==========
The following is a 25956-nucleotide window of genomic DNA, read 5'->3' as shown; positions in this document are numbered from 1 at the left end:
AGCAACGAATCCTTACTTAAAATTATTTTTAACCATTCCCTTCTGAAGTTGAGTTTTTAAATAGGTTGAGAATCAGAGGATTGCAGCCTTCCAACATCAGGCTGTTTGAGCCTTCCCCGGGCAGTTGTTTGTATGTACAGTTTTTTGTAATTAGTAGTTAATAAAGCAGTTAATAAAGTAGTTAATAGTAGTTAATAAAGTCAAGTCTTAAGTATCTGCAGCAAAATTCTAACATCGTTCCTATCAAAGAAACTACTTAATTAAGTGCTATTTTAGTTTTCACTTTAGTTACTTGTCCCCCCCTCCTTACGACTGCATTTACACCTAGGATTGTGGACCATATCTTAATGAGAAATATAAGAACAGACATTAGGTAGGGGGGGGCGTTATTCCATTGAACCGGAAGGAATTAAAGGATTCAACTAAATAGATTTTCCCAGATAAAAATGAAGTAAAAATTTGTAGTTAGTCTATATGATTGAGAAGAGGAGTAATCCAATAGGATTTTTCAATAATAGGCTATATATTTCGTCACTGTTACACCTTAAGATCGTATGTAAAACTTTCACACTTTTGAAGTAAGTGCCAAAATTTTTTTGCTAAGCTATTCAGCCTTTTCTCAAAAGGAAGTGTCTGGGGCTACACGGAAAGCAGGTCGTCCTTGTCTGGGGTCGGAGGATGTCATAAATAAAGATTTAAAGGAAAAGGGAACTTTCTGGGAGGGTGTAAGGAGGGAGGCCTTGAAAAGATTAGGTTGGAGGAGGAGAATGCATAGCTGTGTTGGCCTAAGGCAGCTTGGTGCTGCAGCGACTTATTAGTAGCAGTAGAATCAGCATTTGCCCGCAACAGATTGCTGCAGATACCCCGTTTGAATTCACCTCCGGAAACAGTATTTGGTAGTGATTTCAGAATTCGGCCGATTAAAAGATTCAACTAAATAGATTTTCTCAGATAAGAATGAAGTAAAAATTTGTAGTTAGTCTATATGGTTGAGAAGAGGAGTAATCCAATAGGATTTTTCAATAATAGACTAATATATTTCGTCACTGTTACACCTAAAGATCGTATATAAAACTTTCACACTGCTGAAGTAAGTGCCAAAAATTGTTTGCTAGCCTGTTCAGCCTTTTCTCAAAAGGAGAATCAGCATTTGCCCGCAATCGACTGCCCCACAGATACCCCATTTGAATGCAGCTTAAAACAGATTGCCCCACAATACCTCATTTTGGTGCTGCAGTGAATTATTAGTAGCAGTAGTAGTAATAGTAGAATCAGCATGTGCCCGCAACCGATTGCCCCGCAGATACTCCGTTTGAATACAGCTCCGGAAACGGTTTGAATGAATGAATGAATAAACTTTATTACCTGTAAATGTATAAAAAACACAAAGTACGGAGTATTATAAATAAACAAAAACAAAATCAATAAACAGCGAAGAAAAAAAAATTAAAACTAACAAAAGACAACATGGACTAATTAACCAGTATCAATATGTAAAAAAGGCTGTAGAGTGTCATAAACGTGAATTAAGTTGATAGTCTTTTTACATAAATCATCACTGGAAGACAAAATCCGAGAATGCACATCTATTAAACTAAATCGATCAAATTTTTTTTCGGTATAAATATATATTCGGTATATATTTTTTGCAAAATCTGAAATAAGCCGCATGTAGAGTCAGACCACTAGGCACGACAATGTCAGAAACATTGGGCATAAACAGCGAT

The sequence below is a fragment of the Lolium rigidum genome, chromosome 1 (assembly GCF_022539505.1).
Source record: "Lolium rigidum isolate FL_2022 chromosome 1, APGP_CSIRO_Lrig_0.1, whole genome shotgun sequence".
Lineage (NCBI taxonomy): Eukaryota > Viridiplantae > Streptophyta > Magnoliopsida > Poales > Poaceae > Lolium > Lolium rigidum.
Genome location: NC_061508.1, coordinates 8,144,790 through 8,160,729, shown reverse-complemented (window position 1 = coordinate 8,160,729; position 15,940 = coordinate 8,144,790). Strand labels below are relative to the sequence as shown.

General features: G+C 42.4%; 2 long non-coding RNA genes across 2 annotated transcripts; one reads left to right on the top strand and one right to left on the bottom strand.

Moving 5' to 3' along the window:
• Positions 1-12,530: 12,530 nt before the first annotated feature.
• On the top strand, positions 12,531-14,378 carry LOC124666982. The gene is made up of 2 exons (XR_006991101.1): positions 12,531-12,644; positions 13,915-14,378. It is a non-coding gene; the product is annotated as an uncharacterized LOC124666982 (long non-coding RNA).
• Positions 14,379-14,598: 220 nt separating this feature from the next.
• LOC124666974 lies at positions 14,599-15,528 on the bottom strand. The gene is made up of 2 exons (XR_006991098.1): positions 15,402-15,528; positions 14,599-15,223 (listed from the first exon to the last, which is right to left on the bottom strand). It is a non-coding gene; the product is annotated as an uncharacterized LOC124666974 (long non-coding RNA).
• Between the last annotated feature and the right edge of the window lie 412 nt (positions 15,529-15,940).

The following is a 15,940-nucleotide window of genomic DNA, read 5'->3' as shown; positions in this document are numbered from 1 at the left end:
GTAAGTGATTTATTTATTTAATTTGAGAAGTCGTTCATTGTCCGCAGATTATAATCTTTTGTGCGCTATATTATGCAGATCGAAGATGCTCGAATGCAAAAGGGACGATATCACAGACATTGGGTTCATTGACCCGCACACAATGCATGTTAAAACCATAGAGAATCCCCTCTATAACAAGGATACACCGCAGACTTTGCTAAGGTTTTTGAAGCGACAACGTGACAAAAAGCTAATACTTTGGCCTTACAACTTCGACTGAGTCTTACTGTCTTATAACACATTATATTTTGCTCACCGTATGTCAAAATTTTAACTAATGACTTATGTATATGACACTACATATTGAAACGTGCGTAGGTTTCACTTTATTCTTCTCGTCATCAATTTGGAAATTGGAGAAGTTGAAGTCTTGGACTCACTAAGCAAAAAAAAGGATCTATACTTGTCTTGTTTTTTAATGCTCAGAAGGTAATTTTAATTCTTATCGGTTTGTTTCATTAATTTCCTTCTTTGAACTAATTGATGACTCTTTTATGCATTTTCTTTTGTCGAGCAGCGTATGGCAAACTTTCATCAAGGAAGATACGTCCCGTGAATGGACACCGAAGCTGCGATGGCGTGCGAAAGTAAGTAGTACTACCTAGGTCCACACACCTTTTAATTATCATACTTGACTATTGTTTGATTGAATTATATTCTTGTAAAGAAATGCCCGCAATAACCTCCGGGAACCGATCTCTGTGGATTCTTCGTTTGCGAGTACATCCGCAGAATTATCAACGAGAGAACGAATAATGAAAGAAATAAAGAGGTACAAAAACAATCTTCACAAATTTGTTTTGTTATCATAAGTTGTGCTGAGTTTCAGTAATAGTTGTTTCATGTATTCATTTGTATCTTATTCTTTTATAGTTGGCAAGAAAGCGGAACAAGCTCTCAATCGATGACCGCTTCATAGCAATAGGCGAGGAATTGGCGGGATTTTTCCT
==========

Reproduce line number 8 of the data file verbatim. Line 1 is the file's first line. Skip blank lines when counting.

Moving 5' to 3' along the window: